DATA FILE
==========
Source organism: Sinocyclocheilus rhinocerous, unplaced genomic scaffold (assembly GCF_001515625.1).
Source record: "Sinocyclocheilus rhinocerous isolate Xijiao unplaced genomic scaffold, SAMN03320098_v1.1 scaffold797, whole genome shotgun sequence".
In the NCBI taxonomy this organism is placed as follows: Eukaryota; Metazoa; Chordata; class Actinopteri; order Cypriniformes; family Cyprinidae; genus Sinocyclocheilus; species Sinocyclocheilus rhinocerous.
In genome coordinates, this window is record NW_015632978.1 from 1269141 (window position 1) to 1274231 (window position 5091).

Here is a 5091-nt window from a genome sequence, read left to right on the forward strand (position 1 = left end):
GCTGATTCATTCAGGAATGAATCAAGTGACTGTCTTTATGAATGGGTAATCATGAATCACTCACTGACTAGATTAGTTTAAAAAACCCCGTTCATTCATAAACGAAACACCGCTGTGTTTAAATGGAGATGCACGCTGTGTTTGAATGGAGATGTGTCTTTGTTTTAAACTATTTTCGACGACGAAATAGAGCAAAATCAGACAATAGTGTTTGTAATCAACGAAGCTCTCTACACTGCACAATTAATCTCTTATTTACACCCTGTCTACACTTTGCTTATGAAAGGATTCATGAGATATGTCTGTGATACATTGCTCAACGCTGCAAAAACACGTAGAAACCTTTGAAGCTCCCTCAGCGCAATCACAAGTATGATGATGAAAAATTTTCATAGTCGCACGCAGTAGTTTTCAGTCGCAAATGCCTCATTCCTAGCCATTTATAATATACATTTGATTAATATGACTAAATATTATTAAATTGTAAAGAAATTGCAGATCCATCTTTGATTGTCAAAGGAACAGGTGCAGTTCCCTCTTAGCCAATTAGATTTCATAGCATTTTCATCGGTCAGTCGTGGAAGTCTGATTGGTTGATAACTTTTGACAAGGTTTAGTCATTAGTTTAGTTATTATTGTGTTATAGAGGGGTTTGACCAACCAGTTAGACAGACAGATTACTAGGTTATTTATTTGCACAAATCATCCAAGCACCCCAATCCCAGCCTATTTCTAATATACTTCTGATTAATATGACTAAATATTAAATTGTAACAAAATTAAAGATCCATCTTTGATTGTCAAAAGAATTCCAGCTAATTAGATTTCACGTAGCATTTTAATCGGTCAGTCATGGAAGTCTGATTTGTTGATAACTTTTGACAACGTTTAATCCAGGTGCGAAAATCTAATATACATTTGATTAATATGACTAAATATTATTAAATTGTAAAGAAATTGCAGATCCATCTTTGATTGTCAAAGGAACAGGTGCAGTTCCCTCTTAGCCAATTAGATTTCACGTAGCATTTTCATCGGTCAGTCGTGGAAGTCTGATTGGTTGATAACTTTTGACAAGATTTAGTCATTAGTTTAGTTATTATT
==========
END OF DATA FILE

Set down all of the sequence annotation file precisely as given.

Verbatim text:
Source organism: Sinocyclocheilus rhinocerous, unplaced genomic scaffold (assembly GCF_001515625.1).
Source record: "Sinocyclocheilus rhinocerous isolate Xijiao unplaced genomic scaffold, SAMN03320098_v1.1 scaffold797, whole genome shotgun sequence".
In the NCBI taxonomy this organism is placed as follows: Eukaryota; Metazoa; Chordata; class Actinopteri; order Cypriniformes; family Cyprinidae; genus Sinocyclocheilus; species Sinocyclocheilus rhinocerous.
In genome coordinates, this window is record NW_015632978.1 from 1269141 (window position 1) to 1274231 (window position 5091).

Here is a 5091-nt window from a genome sequence, read left to right on the forward strand (position 1 = left end):
GCTGATTCATTCAGGAATGAATCAAGTGACTGTCTTTATGAATGGGTAATCATGAATCACTCACTGACTAGATTAGTTTAAAAAACCCCGTTCATTCATAAACGAAACACCGCTGTGTTTAAATGGAGATGCACGCTGTGTTTGAATGGAGATGTGTCTTTGTTTTAAACTATTTTCGACGACGAAATAGAGCAAAATCAGACAATAGTGTTTGTAATCAACGAAGCTCTCTACACTGCACAATTAATCTCTTATTTACACCCTGTCTACACTTTGCTTATGAAAGGATTCATGAGATATGTCTGTGATACATTGCTCAACGCTGCAAAAACACGTAGAAACCTTTGAAGCTCCCTCAGCGCAATCACAAGTATGATGATGAAAAATTTTCATAGTCGCACGCAGTAGTTTTCAGTCGCAAATGCCTCATTCCTAGCCATTTATAATATACATTTGATTAATATGACTAAATATTATTAAATTGTAAAGAAATTGCAGATCCATCTTTGATTGTCAAAGGAACAGGTGCAGTTCCCTCTTAGCCAATTAGATTTCATAGCATTTTCATCGGTCAGTCGTGGAAGTCTGATTGGTTGATAACTTTTGACAAGGTTTAGTCATTAGTTTAGTTATTATTGTGTTATAGAGGGGTTTGACCAACCAGTTAGACAGACAGATTACTAGGTTATTTATTTGCACAAATCATCCAAGCACCCCAATCCCAGCCTATTTCTAATATACTTCTGATTAATATGACTAAATATTAAATTGTAACAAAATTAAAGATCCATCTTTGATTGTCAAAAGAATTCCAGCTAATTAGATTTCACGTAGCATTTTAATCGGTCAGTCATGGAAGTCTGATTTGTTGATAACTTTTGACAACGTTTAATCCAGGTGCGAAAATCTAATATACATTTGATTAATATGACTAAATATTATTAAATTGTAAAGAAATTGCAGATCCATCTTTGATTGTCAAAGGAACAGGTGCAGTTCCCTCTTAGCCAATTAGATTTCACGTAGCATTTTCATCGGTCAGTCGTGGAAGTCTGATTGGTTGATAACTTTTGACAAGATTTAGTCATTAGTTTAGTTATTATT